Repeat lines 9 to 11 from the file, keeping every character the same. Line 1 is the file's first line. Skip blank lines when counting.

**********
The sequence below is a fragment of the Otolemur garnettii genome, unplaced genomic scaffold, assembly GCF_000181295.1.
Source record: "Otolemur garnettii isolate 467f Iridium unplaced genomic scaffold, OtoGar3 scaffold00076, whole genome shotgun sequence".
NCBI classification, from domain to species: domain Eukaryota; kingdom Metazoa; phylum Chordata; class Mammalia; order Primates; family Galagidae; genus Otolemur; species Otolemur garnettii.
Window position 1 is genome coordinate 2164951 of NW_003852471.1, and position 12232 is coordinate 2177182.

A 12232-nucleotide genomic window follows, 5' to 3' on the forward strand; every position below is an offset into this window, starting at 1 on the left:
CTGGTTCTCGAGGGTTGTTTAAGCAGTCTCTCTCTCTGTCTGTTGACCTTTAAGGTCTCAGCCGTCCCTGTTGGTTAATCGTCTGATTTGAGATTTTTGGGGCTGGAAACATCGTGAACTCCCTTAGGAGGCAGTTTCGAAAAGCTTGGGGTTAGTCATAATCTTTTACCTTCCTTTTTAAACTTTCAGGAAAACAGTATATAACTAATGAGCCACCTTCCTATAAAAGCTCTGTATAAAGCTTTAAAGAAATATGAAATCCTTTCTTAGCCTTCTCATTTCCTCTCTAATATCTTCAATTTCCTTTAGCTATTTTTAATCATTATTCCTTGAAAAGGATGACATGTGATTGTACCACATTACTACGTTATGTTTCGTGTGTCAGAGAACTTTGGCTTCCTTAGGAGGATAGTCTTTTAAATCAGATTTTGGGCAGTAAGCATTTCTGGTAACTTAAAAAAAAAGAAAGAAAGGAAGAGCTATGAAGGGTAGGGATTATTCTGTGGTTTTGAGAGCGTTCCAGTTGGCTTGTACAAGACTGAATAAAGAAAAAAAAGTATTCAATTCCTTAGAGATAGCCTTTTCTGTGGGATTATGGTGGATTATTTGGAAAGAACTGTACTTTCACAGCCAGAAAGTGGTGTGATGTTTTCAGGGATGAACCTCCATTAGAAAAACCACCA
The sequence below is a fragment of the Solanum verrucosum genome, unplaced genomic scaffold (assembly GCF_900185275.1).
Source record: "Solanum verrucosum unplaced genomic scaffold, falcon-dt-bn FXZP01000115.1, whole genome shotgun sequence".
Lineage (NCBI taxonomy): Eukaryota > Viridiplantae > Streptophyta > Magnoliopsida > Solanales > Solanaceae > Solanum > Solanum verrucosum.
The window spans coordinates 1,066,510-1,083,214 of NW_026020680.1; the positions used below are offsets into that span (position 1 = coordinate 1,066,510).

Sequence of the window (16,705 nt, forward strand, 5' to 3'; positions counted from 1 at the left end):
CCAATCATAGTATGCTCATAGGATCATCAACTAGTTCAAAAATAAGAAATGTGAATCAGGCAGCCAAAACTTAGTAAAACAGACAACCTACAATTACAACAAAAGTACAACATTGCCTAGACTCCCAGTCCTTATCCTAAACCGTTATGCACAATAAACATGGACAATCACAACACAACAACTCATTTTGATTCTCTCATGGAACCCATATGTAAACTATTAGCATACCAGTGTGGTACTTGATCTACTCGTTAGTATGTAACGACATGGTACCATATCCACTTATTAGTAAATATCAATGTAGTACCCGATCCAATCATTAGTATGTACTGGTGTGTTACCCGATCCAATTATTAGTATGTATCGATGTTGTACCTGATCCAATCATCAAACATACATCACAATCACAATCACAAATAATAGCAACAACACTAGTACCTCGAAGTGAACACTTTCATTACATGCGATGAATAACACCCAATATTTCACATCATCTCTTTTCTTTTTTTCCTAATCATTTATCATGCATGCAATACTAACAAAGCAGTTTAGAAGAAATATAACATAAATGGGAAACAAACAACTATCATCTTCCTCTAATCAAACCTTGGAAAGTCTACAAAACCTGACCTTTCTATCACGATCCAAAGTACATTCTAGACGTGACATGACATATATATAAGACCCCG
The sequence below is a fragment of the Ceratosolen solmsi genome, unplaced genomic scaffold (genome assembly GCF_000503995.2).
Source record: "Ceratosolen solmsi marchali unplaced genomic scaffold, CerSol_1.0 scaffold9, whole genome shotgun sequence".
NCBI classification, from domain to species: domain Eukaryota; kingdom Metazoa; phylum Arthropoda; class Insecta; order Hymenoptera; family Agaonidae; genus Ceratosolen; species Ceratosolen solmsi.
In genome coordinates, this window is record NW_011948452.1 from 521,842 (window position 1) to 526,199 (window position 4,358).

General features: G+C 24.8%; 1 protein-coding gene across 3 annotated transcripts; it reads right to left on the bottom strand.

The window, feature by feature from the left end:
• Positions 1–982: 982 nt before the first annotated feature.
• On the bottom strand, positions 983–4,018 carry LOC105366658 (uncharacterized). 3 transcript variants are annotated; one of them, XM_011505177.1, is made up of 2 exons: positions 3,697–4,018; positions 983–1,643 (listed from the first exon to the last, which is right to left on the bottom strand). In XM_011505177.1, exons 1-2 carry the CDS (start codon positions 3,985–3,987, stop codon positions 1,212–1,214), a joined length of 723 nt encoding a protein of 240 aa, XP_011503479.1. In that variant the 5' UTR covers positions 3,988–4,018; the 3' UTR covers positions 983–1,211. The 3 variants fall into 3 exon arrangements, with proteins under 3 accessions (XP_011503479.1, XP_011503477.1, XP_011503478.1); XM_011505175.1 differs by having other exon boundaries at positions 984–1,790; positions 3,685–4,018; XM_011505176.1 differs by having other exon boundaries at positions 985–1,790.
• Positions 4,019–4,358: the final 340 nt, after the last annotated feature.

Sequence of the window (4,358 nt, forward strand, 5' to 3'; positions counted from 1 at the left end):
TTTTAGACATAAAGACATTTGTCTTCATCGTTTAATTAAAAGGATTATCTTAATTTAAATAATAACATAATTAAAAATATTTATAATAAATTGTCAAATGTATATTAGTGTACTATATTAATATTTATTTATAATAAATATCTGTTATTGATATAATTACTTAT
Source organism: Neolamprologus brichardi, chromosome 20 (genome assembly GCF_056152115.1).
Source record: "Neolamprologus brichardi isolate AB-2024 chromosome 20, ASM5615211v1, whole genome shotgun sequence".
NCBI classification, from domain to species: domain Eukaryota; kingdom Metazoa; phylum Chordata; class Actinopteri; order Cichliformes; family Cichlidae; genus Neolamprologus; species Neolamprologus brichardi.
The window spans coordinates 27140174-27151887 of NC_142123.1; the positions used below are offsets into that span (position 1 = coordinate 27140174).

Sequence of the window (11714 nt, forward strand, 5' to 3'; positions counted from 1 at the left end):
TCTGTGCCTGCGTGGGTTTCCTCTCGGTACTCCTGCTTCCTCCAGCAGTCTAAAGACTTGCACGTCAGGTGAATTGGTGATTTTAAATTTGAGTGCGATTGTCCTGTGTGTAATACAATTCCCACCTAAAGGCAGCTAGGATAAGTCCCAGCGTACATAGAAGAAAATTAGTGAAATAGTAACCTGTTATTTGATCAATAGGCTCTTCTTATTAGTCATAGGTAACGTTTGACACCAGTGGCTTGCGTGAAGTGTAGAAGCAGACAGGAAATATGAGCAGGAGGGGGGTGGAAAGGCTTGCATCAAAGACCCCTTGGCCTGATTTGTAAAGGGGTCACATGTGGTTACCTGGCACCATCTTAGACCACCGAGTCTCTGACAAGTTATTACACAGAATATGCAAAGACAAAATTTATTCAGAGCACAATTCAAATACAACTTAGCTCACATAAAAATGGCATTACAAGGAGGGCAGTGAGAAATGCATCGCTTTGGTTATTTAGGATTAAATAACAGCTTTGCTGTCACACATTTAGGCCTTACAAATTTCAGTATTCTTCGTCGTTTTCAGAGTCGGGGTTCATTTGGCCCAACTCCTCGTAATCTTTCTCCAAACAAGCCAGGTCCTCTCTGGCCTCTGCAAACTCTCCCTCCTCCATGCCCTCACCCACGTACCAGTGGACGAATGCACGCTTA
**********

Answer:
Lineage (NCBI taxonomy): Eukaryota > Viridiplantae > Streptophyta > Magnoliopsida > Solanales > Solanaceae > Solanum > Solanum verrucosum.
The window spans coordinates 1,066,510-1,083,214 of NW_026020680.1; the positions used below are offsets into that span (position 1 = coordinate 1,066,510).

Sequence of the window (16,705 nt, forward strand, 5' to 3'; positions counted from 1 at the left end):